Things you never say to a anxious child
You can’t will away your child’s anxiety by telling him not to worry. He’s already worried. This statement implies that the worries are unreasonable or unacceptable. A better approach is: Can you tell me more about your worries?
It’s no big deal.
Anxious children know that their worries are a big deal. Their worries can negatively affect peer relationships, family relationships, school performance, and other areas of functioning. That’s a big deal. Try this, instead: I can see that you’re feeling very anxious about this. Let’s do some deep breathing together.
You’ll be fine.
Anyone who has ever experienced excessive anxiety or a panic attack knows that “fine” is not something that resonates with an anxious mind. When a child’s anxious mind is racing, he doesn’t feel anything close to “fine”. Reassure your child with this phrase: I am here to help you.
There’s nothing to be afraid of.
Anxious kids have plenty to fear: Judgment, peer rejection, failure, and the list goes on. You can’t stamp out anxiety with a quick phrase. You can help ease the fears by opening the door to a conversation: Let’s talk about that together.
You just need to sleep more!
One of the difficult parts of childhood anxiety is that it makes getting to bed difficult. A worried mind tends to race at night when the busyness of the day finally slows down. This isn’t your child’s fault. Try this: Let’s do a meditation app together before bed to help us relax into sleep.
I’ll do it.
Anxious kids want to confront their worries and be more independent, but anxious thoughts often get in the way. This can lead exasperated parents down the path of “fixing” and “doing”. That doesn’t help the child build coping skills, though. Use this positive phrase to help your child work through an anxious moment: I know you feel anxious but I know you can do this. I am here to support you.
It’s all in your head.
Anxiety is a brain-based disorder, but dismissing it in this manner shames the anxious child, increasing feelings of guilt. Use this helpful phrase, instead: It sounds like your worry brain is really loud right now, let’s take a walk together and calm that worry brain down.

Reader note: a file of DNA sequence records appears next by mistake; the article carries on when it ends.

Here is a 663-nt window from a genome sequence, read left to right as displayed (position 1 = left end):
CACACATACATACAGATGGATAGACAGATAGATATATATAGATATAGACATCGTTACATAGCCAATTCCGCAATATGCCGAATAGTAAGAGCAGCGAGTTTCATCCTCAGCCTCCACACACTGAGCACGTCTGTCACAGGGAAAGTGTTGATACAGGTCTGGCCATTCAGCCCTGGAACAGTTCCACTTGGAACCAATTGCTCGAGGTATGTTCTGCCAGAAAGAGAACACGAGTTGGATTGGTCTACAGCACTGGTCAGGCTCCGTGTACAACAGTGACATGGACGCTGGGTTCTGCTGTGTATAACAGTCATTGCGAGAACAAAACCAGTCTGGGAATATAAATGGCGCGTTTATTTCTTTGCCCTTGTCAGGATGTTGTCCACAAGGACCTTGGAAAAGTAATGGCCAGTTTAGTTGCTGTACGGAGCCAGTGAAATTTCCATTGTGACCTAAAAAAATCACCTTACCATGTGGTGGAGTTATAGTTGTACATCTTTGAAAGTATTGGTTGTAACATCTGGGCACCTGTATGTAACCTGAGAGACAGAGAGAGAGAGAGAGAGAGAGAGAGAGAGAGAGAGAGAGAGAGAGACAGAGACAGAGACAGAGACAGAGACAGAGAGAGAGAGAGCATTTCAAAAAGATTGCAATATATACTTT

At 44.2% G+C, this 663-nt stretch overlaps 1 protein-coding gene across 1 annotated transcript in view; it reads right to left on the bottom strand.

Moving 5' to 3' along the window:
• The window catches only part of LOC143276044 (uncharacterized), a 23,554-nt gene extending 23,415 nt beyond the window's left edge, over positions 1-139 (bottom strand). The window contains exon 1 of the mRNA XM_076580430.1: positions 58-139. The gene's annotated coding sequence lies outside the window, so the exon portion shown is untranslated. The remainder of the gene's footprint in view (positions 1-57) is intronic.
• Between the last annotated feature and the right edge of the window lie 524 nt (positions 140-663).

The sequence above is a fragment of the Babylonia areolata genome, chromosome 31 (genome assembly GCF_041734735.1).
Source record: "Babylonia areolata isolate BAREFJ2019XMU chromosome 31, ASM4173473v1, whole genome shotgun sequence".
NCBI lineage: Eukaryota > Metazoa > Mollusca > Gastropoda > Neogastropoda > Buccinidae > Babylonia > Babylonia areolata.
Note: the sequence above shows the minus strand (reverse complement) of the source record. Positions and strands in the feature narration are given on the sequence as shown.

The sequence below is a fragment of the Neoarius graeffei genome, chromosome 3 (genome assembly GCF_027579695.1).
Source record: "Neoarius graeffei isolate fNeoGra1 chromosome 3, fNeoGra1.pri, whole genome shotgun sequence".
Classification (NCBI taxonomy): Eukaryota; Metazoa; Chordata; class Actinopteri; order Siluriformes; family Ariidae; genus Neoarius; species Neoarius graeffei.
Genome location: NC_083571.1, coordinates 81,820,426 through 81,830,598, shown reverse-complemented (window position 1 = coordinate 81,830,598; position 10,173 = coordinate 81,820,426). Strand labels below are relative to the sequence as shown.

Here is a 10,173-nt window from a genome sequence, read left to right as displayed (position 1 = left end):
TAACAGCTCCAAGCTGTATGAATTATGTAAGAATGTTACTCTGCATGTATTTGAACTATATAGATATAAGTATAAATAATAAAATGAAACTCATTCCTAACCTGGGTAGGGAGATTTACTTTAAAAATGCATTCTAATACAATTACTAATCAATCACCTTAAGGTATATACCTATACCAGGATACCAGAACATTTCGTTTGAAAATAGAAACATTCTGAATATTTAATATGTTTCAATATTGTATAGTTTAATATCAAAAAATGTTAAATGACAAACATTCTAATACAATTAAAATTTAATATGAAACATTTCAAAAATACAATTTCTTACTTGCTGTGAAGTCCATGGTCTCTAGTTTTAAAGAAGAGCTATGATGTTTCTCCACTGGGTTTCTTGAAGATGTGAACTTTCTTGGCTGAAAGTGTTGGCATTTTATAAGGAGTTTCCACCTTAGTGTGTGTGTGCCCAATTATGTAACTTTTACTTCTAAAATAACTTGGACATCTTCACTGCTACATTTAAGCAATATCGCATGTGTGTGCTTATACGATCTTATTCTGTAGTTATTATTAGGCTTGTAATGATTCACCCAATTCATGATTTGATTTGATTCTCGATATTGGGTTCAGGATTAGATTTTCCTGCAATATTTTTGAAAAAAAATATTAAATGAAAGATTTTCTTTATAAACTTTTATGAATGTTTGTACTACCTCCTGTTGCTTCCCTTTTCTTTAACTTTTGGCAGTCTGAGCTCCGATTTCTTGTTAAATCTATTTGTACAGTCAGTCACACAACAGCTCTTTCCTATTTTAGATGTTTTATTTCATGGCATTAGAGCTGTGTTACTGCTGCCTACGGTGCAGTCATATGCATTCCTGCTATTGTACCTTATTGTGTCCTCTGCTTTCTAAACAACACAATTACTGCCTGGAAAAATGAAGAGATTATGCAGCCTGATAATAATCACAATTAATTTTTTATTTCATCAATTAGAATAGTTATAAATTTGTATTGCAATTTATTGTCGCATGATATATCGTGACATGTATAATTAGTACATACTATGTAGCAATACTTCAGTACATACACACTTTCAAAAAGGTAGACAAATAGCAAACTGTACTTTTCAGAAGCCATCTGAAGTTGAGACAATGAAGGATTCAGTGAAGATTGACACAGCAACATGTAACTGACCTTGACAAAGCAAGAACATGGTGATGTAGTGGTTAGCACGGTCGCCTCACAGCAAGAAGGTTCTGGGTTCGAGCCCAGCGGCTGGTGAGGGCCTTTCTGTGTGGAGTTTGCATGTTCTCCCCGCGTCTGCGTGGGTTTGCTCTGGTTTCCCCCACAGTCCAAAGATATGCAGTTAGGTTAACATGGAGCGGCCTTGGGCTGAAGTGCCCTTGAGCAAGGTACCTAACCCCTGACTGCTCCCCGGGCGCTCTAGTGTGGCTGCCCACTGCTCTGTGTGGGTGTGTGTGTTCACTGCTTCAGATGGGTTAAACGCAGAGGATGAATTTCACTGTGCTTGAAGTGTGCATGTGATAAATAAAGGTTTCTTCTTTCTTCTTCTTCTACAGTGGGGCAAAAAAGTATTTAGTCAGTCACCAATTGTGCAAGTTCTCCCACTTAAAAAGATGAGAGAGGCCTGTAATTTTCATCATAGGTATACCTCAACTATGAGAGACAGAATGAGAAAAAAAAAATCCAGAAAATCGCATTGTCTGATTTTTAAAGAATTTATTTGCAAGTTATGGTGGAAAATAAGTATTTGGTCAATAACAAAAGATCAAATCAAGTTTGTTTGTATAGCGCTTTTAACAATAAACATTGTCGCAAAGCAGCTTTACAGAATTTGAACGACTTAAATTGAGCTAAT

Anxious kids tend to move at a snail’s pace. While some get caught in the trap of perfectionism, others are burdened with feelings of regret when making decisions. Telling them to hurry up only increases feelings of guilt and helplessness. Ask a simple question to help your child move along: How can I help?
Stop thinking about it.
Trust me, your child would love to stop thinking anxious thoughts. The problem is that it’s very difficult to interrupt the anxious thought cycle without proper supports in place. Try this: Let’s talk back to that worry brain by telling it positive stuff!
I don’t know what you need.
Parenting an anxious child is very difficult and often downright exhausting. Your child needs you to remain calm and hopeful in the face of anxiety, though. If you express hopelessness, your child’s anxiety will spike. Try this phrase: Let’s brainstorm ways to help calm our minds right now.
It takes time and practice to learn to cope with anxiety. Your child doesn’t mean to cling, ask the same questions over and over, or fall apart in the school parking lot. Anxiety makes all of these things (and more) happen for many kids every single day. Seek outside help to get your child the tools he needs to learn to cope and do your best to respond with empathy and compassion when he comes to you with his worries.